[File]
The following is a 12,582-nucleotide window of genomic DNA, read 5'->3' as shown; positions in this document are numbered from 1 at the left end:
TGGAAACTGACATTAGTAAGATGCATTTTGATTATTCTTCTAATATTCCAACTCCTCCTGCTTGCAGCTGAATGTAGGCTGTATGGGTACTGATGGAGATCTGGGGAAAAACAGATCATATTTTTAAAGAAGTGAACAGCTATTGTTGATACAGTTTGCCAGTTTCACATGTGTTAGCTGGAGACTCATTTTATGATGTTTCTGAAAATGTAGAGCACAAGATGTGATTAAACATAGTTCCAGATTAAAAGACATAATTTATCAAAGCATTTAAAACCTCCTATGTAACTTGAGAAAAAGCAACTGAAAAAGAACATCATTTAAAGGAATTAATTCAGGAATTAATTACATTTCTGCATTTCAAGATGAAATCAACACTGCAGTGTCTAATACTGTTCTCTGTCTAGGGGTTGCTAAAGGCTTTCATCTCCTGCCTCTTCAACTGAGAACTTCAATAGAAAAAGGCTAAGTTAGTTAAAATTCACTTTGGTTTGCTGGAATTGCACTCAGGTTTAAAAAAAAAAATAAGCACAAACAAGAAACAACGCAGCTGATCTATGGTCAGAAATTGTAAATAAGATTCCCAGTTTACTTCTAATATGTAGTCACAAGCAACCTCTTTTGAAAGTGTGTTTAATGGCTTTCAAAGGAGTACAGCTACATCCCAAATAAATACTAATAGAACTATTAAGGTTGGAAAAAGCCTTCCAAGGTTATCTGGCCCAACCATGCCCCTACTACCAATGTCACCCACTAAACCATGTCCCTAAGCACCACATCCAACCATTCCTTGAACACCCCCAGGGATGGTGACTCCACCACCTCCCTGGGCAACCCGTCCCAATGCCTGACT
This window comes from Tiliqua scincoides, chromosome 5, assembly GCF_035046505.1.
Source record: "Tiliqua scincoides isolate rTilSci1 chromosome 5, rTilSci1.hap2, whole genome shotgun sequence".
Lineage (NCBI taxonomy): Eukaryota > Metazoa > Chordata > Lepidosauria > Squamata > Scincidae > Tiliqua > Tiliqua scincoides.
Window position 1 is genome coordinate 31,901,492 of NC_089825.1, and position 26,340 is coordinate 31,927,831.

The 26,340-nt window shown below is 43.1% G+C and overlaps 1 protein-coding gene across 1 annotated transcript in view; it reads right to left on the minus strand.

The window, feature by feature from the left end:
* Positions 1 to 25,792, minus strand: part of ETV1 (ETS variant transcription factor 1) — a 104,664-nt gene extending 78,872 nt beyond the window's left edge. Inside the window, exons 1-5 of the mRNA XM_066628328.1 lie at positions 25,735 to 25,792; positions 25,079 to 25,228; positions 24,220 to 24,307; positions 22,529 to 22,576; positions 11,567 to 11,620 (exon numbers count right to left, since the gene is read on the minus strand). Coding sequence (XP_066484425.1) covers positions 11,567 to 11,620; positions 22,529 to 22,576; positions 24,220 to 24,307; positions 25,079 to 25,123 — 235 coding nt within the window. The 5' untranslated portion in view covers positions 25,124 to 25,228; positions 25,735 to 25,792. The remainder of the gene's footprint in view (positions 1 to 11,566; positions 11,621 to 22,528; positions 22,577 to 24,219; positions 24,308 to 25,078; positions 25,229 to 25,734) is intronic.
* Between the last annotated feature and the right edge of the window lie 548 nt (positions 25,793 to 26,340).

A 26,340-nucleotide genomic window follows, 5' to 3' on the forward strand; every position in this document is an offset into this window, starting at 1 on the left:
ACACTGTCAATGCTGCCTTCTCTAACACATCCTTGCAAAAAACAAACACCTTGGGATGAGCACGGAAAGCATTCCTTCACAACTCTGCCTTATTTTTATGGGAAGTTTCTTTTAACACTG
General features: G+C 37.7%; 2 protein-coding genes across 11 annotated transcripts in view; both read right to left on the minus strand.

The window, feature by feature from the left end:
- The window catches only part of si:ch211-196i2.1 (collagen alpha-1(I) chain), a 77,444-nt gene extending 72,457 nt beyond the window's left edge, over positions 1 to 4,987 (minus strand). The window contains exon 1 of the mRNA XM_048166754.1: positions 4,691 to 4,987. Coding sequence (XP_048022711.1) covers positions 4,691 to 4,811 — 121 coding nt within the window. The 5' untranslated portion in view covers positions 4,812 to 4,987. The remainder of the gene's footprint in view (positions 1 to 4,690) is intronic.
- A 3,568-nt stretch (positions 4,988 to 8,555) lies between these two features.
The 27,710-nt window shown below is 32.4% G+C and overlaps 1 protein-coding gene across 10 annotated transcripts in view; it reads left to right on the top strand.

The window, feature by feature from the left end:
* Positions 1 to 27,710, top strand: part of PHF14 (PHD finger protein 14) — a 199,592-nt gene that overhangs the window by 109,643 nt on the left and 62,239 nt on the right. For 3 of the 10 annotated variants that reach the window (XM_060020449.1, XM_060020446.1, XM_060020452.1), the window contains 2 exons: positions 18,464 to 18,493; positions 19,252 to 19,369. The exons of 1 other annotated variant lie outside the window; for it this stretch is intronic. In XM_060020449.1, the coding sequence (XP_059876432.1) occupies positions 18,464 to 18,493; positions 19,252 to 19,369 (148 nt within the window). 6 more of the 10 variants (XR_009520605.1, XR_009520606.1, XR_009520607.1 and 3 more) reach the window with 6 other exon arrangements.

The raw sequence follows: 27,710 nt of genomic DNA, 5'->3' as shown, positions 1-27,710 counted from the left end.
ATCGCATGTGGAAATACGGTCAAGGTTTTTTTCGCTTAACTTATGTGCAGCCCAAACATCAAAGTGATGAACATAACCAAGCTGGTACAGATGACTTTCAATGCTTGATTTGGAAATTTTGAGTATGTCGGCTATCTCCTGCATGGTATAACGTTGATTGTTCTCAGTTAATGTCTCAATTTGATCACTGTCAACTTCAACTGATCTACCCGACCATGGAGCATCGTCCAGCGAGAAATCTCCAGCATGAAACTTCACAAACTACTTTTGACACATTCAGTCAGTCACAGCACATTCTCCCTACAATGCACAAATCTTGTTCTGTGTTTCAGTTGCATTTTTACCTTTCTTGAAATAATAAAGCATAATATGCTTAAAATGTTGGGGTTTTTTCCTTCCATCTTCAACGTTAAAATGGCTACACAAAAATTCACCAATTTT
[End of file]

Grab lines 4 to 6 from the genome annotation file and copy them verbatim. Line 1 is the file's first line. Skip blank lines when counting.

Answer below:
Source record: "Tiliqua scincoides isolate rTilSci1 chromosome 5, rTilSci1.hap2, whole genome shotgun sequence".
Lineage (NCBI taxonomy): Eukaryota > Metazoa > Chordata > Lepidosauria > Squamata > Scincidae > Tiliqua > Tiliqua scincoides.
Window position 1 is genome coordinate 31,901,492 of NC_089825.1, and position 26,340 is coordinate 31,927,831.